Questions about the political fate of Thai Prime Minister Prayut Chan-ocha serve as a distraction. It is more important to understand the post-2014 authoritarian system that supports Prayut.
There is poetic justice to the Thai Constitutional Court’s suspension of General Prayut Chan-ocha from the premiership in late August 2022 on a question relating to the length of his time in office. For, along with his dyspeptic public persona and questions about his competence in governing the country, the longevity of Prayut’s tenure in the premiership counts among his defining characteristics and the defining characteristics of contemporary Thai politics.
The parliamentary opposition to the Prayut government filed a petition arguing that the clause in the 2017 Constitution limiting individuals to a total of eight years in the premiership should apply retroactively. As Prayut assumed the premiership on 24 August 2014 — three months after leading a military coup and assuming leadership of the National Council for Peace and Order (NCPO) junta — his tenure as prime minister had reached the eight-year mark. Hence the uncertainty over whether he could remain in office and the justification for suspending him as a precaution while the Constitutional Court deliberated on whether to remove him for good.
The question of whether in a month or two the Constitutional Court will either remove him or decide that he has the legal right to serve — depending on factors including the expected outcome of next year’s elections — as prime minister for three or even five more years now looms large in the minds of many observers. But this question serves as a distraction. Rather than wasting time on it, we should take the decision to suspend Prayut as a prod to ask how a figure with Prayut’s flaws and widespread unpopularity has served as Thailand’s head of government for longer than anyone since the late, storied Prem Tinsulanon four decades ago.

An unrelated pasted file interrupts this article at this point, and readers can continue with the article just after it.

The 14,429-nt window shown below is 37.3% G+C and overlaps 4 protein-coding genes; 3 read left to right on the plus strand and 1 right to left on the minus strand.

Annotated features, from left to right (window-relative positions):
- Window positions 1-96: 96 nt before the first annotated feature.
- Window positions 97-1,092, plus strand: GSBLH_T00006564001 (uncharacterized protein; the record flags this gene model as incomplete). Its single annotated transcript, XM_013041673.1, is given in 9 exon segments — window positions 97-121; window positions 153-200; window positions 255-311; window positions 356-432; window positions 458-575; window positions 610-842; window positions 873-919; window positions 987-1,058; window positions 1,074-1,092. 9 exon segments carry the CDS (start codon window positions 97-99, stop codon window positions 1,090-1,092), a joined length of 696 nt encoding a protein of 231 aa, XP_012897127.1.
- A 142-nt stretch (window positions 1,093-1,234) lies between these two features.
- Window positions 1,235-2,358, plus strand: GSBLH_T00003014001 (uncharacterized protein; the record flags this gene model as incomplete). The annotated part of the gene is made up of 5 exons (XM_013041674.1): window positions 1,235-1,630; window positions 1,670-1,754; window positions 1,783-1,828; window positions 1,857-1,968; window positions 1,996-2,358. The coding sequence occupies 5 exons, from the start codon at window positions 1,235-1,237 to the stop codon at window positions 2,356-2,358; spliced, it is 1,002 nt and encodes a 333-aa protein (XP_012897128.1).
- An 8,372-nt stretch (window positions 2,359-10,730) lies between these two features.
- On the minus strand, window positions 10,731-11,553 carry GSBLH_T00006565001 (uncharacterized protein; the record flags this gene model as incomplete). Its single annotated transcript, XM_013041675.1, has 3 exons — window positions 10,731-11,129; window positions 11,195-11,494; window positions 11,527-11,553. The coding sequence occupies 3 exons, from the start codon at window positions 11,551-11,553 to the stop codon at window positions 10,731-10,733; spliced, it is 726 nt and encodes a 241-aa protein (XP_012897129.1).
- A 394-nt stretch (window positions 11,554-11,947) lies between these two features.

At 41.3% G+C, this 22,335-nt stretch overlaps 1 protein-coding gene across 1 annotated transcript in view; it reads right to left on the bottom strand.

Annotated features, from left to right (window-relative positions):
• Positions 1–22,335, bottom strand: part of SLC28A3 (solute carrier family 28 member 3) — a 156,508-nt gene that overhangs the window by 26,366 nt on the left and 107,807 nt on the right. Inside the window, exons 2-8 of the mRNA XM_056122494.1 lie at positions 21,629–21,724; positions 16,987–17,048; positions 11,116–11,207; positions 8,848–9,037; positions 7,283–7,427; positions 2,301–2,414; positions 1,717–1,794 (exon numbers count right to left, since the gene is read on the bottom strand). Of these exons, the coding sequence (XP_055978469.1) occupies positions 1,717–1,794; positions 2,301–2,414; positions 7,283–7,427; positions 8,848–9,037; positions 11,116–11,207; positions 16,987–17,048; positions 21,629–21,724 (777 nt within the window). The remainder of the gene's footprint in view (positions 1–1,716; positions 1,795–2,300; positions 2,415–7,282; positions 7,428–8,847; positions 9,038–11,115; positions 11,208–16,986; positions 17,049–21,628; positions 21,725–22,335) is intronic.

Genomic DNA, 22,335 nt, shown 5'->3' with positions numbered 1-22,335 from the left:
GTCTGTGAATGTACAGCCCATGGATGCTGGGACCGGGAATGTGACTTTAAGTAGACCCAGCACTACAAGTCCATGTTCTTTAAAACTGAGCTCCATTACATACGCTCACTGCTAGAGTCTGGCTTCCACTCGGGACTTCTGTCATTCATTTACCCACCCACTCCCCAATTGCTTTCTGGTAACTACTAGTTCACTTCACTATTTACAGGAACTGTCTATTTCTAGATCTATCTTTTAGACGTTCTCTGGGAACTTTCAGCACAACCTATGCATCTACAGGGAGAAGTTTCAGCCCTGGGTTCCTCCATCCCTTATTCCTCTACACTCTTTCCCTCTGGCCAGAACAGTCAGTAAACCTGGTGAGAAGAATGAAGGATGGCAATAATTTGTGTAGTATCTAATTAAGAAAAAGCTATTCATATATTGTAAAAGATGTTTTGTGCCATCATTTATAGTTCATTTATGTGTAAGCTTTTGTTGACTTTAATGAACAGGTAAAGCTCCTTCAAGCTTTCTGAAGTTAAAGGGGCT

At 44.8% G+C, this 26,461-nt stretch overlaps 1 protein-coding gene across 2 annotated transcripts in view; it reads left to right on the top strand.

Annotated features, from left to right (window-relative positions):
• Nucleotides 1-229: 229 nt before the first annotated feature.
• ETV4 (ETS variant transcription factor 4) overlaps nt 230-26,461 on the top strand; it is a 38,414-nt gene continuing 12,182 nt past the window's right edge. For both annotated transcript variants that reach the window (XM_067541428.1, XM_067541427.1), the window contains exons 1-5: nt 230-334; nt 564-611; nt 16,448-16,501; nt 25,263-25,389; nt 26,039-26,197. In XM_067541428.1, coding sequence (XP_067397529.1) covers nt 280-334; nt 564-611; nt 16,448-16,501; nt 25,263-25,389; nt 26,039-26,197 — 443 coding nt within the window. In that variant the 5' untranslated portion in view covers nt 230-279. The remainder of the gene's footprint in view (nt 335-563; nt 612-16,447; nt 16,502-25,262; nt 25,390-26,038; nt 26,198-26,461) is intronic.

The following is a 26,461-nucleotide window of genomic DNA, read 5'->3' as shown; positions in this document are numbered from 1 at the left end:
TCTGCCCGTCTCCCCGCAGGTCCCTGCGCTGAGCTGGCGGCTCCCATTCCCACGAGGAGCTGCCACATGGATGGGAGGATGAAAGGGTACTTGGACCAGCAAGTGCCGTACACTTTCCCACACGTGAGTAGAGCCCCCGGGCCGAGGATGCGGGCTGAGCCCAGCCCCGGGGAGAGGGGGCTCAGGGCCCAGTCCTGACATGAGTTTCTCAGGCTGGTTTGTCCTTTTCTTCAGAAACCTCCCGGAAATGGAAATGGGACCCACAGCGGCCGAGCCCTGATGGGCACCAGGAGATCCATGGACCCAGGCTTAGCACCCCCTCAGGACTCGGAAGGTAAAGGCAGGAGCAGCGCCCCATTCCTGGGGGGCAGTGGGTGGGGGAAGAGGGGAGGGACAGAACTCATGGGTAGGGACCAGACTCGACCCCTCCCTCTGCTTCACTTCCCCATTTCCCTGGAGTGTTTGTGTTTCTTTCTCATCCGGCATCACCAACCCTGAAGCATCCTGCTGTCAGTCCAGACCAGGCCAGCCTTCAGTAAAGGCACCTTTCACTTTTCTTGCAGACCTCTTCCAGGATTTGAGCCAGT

General Prem’s premiership, lasting eight years and 154 days, began in March 1980 and defined an era, that of “the Premocracy”. Claims in the media that Prayut has been — or has at least sought to be — a Southeast Asian military “strongman” notwithstanding, there is little chance that the analysts of the future will write of the post-2014 period as “the Prayutocracy”. Prayut’s suspension does not call into question the survival of any “Prayut regime” or herald the possible end of any Prayut era, as the suspended head of government is but a cog in a larger authoritarian system — the system that the NCPO-imposed 2017 Constitution was designed to institutionalise and that the Constitutional Court is meant to protect. Rather than to Prayut’s fate, it is to this system that the court’s decision should direct our attention.
The function of Thailand’s post-2014 authoritarian system is to channel and coordinate the overlapping interests of a range of conservative stakeholders: royalists and the monarchy, the military, much of the technocratic elite, a handful of immensely powerful domestic conglomerates, and the urban upper-middle class. This channelling or coordinating function is the system’s crucial defining feature. No individual or cabal of individuals gives orders or controls the system. Rather, collectively or individually, stakeholders or their representatives act to defend a shared illiberal and depoliticising vision with little need for explicit or direct instructions.
… the split among the justices on the question of suspension reflects the system’s paradoxically loose structure. With no wizard pulling levers behind a curtain, contemporary Thai authoritarianism permits those whom it incorporates to adopt diverse approaches to common goals.